GEWEX SRB and FLASHFlux data are available through NASA's Atmospheric Science Data Center (ASDC) located at NASA’s Langley Research Center. ASDC is NASA's Earth Observing System Data and Information System (EOSDIS) Distributed Active Archive Center (DAAC) that archives and distributes EOSDIS data related to the radiation budget, clouds, aerosols, and tropospheric composition. Data in the GWEX SRB and FLASHFlux collection provide a wide range of information. For instance, SRB and FLASHFlux surface solar energy data products are prepared in customized time series, together with other surface meteorological parameters, to support the solar power industry and for modeling the energy performance of buildings through the POWER web services tool (which also is hosted by ASDC). Current, near real-time data from these projects help systems engineers evaluate the energy performance of solar systems (whether these systems are stand-alone or integrated into buildings), while data related to long-term averages and the variability of solar and surface meteorological information aid in the optimization of building-installed systems for a building’s specific location.

Screenshot of the POWER Data Access Viewer with an overlay of the 22-year climatological average insolation for Mexico, the U.S., and Canada. Orange and yellow hues indicate areas receiving higher amounts of solar radiation (such as over Arizona, which is highlighted); green areas receive lower amounts of solar radiation. Credit: POWER.

All of these data are available quickly through the POWER web portal. The portal includes multiple data access methods, including an interactive data access viewer, web services, and a full-service POWER Application Program Interface (API). The API capability allows users to access POWER data through their own custom scripts and scalable applications. A great place to start for those new to the POWER portal is the POWER User Guide.

How can these data be used? One example is a recent analysis by Stackhouse and his colleagues on the contribution of solar brightening to the trend in higher U.S. maize yield. As the research team notes, many analyses attribute the increasing maize yield in the U.S. Corn Belt to advances in technology. However, environmental data point to decadal-scale global increases in the amount of incoming solar radiation (“solar brightening”) since the 1980s. The research by Stackhouse and his colleagues shows that “accumulated solar brightening during the post-flowering phase of development of maize increased during the past three decades, causing the yield increase that previously had been attributed to agricultural technology.” One implication of this research is that historical trend data might not be an accurate representation of future crop yields as the global climate continues to change. POWER provides a unified source for these radiation data.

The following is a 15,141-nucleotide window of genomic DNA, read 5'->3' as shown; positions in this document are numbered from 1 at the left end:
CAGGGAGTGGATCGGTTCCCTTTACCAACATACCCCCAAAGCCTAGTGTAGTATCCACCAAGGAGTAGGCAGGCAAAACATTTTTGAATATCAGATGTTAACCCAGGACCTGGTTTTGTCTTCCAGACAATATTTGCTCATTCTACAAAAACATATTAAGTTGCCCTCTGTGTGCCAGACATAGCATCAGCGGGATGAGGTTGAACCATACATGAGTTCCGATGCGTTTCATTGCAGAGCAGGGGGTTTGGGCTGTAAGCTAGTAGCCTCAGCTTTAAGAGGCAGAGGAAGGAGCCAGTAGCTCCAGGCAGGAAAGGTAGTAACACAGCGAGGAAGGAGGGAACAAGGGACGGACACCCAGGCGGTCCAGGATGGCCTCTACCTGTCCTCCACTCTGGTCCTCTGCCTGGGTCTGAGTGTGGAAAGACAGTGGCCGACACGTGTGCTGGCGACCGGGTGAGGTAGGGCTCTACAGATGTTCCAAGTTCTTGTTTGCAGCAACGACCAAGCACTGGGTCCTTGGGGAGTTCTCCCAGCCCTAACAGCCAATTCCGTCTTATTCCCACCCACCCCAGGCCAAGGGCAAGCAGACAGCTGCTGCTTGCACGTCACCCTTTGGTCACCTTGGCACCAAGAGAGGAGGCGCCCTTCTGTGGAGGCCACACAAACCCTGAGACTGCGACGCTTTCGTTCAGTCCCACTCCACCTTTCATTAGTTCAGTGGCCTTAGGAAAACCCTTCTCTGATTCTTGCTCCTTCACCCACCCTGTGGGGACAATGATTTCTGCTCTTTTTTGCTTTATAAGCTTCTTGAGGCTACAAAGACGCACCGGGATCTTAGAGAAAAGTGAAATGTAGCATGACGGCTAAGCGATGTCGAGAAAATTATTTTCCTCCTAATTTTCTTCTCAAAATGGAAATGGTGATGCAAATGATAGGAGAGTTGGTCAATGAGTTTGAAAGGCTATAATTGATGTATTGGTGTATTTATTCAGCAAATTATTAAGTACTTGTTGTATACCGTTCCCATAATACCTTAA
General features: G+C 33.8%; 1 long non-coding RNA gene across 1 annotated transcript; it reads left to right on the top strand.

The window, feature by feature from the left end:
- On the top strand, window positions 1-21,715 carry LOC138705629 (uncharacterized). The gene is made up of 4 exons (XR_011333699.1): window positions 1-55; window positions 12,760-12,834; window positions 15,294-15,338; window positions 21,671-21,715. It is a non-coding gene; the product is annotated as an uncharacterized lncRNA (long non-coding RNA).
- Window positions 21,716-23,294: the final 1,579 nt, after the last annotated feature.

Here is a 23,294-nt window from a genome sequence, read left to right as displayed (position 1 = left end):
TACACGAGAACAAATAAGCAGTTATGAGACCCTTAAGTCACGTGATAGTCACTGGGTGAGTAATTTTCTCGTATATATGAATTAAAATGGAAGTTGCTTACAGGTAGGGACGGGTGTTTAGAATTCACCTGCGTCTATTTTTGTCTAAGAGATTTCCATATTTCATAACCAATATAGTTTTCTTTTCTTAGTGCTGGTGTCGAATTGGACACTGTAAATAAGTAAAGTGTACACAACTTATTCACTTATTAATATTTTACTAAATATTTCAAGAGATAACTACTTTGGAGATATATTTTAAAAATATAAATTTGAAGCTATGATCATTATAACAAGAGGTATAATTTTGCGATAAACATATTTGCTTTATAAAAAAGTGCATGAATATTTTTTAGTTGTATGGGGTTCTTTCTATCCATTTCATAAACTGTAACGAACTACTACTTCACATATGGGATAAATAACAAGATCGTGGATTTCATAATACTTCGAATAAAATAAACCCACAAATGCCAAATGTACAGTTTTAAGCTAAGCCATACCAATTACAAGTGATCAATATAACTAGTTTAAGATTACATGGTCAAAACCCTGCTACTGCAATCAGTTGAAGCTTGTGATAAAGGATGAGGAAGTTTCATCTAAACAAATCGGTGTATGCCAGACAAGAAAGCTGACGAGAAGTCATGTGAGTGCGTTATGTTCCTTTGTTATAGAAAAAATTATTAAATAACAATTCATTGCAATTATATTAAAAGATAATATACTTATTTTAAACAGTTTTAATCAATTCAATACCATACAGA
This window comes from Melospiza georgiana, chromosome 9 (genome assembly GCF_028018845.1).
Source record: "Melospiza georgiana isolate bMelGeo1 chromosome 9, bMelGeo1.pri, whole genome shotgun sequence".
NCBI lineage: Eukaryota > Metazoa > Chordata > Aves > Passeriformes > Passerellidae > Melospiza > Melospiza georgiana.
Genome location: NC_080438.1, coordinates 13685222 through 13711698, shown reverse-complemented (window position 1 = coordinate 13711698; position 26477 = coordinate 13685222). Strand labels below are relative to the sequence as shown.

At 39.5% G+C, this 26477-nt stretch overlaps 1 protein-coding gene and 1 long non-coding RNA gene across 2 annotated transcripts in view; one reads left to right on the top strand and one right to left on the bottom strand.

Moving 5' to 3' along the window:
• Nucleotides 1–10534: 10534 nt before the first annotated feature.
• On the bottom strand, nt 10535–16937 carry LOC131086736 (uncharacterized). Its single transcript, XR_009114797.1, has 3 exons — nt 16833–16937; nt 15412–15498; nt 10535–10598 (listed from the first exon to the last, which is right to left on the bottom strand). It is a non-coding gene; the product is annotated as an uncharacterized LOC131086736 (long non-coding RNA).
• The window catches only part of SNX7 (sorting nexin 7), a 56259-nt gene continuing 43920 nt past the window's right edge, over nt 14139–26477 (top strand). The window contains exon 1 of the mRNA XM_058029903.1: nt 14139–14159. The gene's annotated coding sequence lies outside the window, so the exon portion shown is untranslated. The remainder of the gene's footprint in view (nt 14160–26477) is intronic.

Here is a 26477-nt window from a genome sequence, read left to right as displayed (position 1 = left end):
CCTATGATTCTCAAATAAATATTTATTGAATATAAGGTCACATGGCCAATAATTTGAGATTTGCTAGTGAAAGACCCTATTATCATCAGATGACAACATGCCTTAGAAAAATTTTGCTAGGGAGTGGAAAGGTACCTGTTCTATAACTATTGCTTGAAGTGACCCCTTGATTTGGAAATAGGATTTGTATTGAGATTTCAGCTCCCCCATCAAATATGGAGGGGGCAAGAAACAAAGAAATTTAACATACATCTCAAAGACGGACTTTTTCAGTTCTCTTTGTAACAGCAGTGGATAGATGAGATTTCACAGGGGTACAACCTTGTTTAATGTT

Stackhouse and his teams are working on a number of project improvements. The SRB team is reprocessing the entirety of the GEWEX SRB dataset to produce a 30-plus year record of surface and TOA solar and thermal infrared radiative fluxes that show improved agreement with surface measurements. The CERES FLASHFlux team is preparing to update its algorithm to an improved version with newer CERES instrument calibration and with data parameters and formats more consistent with the CERES Edition 4 climate data products. Finally, the POWER team is working to enhance its current web portal capabilities by providing variability information for parameters related to building energy efficiency.

The efforts of Stackhouse and his colleagues are bringing new radiation data and data products from NASA Earth observing missions and models to support work in a wide range of fields. From the sustainable building industry to agriculture, the projects managed and led by Stackhouse provide a wealth of information for using renewable energy in a changing environment.

Representative data products. All are available through ASDC:

Read about the research:

Zhang, T., Stackhouse, Jr., P.W., Cox, S.J., Mikovitz, M.J. & Long, C.N. (2019). Clear-sky Shortwave Downward Flux at the Earth’s Surface: Ground-Based Data vs. Satellite-Based Data. Journal of Quantitative Spectroscopy and Radiative Transfer, 224: 247-260. doi:10.1016/j.jqsrt.2018.11.015

Wong, T., Kratz, D.P., Stackhouse, Jr., P.W., Sawaengphokai, P., Wilber, A.C., Gupta, S.K. & Loeb, N.G. (2018). Earth Radiation Budget at Top-of-Atmosphere [in “State of the Climate in 2017"]. Bulletin of the American Meteorological Society, 99(8): S45-S46. doi:10.1175/2018BAMSStateoftheClimate.1

Yu, L., Jin, X., Kato, S., Loeb, N.G., Stackhouse, Jr., P.W., Weller, R.A., & Wilber, A.C. (2018). Global ocean heat, freshwater, and momentum fluxes [in “State of the Climate in 2017”]. Bulletin of the American Meteorological Society, 99(8): S81-S84. doi:10.1175/2018BAMSStateoftheClimate.1

Tollenaar, M., Fridgen, J., Tyagi, P., Stackhouse, Jr., P.W. & Kumudini, S. (2017). The Contribution of Solar Brightening to the US Maize Yield Trend. Nature Climate Change, 7(4): 275-278doi:10.1038/nclimate3234